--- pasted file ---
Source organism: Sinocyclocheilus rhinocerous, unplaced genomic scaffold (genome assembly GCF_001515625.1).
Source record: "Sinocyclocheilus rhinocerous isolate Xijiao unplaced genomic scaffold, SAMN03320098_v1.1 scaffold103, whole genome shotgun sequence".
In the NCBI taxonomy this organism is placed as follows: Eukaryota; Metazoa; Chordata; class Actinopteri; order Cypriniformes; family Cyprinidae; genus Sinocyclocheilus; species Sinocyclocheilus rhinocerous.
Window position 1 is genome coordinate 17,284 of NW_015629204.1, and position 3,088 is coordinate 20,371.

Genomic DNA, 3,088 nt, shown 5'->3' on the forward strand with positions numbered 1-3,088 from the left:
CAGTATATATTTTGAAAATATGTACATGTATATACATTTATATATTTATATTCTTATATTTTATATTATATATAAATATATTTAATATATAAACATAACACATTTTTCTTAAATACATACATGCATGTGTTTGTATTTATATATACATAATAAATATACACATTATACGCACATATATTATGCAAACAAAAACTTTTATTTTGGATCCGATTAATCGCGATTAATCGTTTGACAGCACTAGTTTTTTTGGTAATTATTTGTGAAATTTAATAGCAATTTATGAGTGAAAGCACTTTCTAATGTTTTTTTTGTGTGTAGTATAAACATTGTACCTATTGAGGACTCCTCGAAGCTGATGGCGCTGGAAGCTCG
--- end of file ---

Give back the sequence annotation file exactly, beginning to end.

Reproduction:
Source organism: Sinocyclocheilus rhinocerous, unplaced genomic scaffold (genome assembly GCF_001515625.1).
Source record: "Sinocyclocheilus rhinocerous isolate Xijiao unplaced genomic scaffold, SAMN03320098_v1.1 scaffold103, whole genome shotgun sequence".
In the NCBI taxonomy this organism is placed as follows: Eukaryota; Metazoa; Chordata; class Actinopteri; order Cypriniformes; family Cyprinidae; genus Sinocyclocheilus; species Sinocyclocheilus rhinocerous.
Window position 1 is genome coordinate 17,284 of NW_015629204.1, and position 3,088 is coordinate 20,371.

Genomic DNA, 3,088 nt, shown 5'->3' on the forward strand with positions numbered 1-3,088 from the left:
CAGTATATATTTTGAAAATATGTACATGTATATACATTTATATATTTATATTCTTATATTTTATATTATATATAAATATATTTAATATATAAACATAACACATTTTTCTTAAATACATACATGCATGTGTTTGTATTTATATATACATAATAAATATACACATTATACGCACATATATTATGCAAACAAAAACTTTTATTTTGGATCCGATTAATCGCGATTAATCGTTTGACAGCACTAGTTTTTTTGGTAATTATTTGTGAAATTTAATAGCAATTTATGAGTGAAAGCACTTTCTAATGTTTTTTTTGTGTGTAGTATAAACATTGTACCTATTGAGGACTCCTCGAAGCTGATGGCGCTGGAAGCTCG